Day 3: Another very hot day. We ventured off to the world-famous Australia Zoo, home to "The Crocodile Hunter," Steve Irwin. Steve died tragically last year, leaving his American wife, Terri, and two small children in charge of the zoo and their massive conservation and media enterprise. Since then, his daughter, Bindi, has become the star of her very own nature show, "Bindi, the Jungle Girl." She's a superstar in her own right now. Anyway, on the way to the zoo, I mused to Kyoko that it's possible we'll actually see Bindi and her brother, not because they are featured at the zoo itself but merely due to the fact that they actually live there (not in cages). Well, as fate would have it, just past the front entrance, there was an area where kids can play on a bouncy castle. And guess who was horsing around before school? That's right, Bindi and her little brother, Robert! I was surprised and excited but tried to play it cool. I just walked up to where she was, said hi and asked if I could take a photo. She was so gracious, forthcoming and almost frighteningly accustomed to the attention, I was really impressed. I thought it was a shame Miyako didn't recognize her but in retrospect, if Miyako had, she would have probably shied away.

The zoo was on the small side but it featured mostly native animals. We saw two giant tortoises. One was the son of a tortoise that was brought to Australia by Charles Darwin from the Galapagos Islands at the end of the 19th century. It died in 2006 at 175 years old. Miyako and mom fed elephants and lots of kangaroos. But the highlight of the day was the crocodile show. This, again, was beyond explanation but there is one thing I'll mention that really struck me. This was a live performance with extremely dangerous animals that cannot be trained in any way whatsoever. While the performers were doing the show--which boiled down to them feeding the animals large pieces of raw meat--you could tell that they knew what they were doing, but, shockingly, you could also tell that they were profoundly afraid of the crocks. They took no risks. They didn't tell jokes or mess around at all. It was all business as they fed the giant living dinosaurs.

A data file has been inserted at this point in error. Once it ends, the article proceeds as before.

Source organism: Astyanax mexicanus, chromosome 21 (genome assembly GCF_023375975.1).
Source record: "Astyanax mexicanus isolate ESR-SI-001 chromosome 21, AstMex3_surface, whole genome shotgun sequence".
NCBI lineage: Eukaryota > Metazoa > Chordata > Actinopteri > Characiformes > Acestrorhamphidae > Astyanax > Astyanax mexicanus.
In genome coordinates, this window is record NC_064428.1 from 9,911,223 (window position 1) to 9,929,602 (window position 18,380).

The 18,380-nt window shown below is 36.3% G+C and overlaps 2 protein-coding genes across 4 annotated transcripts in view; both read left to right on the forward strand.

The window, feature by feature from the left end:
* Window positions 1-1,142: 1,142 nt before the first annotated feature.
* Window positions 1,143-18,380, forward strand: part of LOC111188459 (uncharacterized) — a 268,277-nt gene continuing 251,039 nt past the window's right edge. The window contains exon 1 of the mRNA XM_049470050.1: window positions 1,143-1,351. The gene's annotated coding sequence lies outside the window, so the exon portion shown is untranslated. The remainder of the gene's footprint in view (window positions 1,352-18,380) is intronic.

On our way home, we stopped at the Giant Pineapple, a Queensland monument (significance: unknown). More time in the pool that evening.

Day 4: We drove north up the coast to Noosa, the resort town with the unusual feature of a beach that faces due north (that's toward the sun down here). Noosa was pleasant but very exclusive, white, and expensive. We liked the visit but would not want to live there.

We took an inland route back to the airport to see a bit more of the bush. We were struck again by how undeveloped Queensland is. Just a few kilos from Noosa was nothing but fallow land all the way to the horizon. Despite this, the roads were very well maintained, another thing that reminded us that the state is so much richer than New South Wales, thanks to the mining boom.

We flew back to Sydney that afternoon. It was nice to travel but coming home's great too. We had a wonderful time. Please enjoy the photos. We're on our way to explore the remote regions of our own state next weekend and pay a visit to our capital city at Canberra. Should be fun.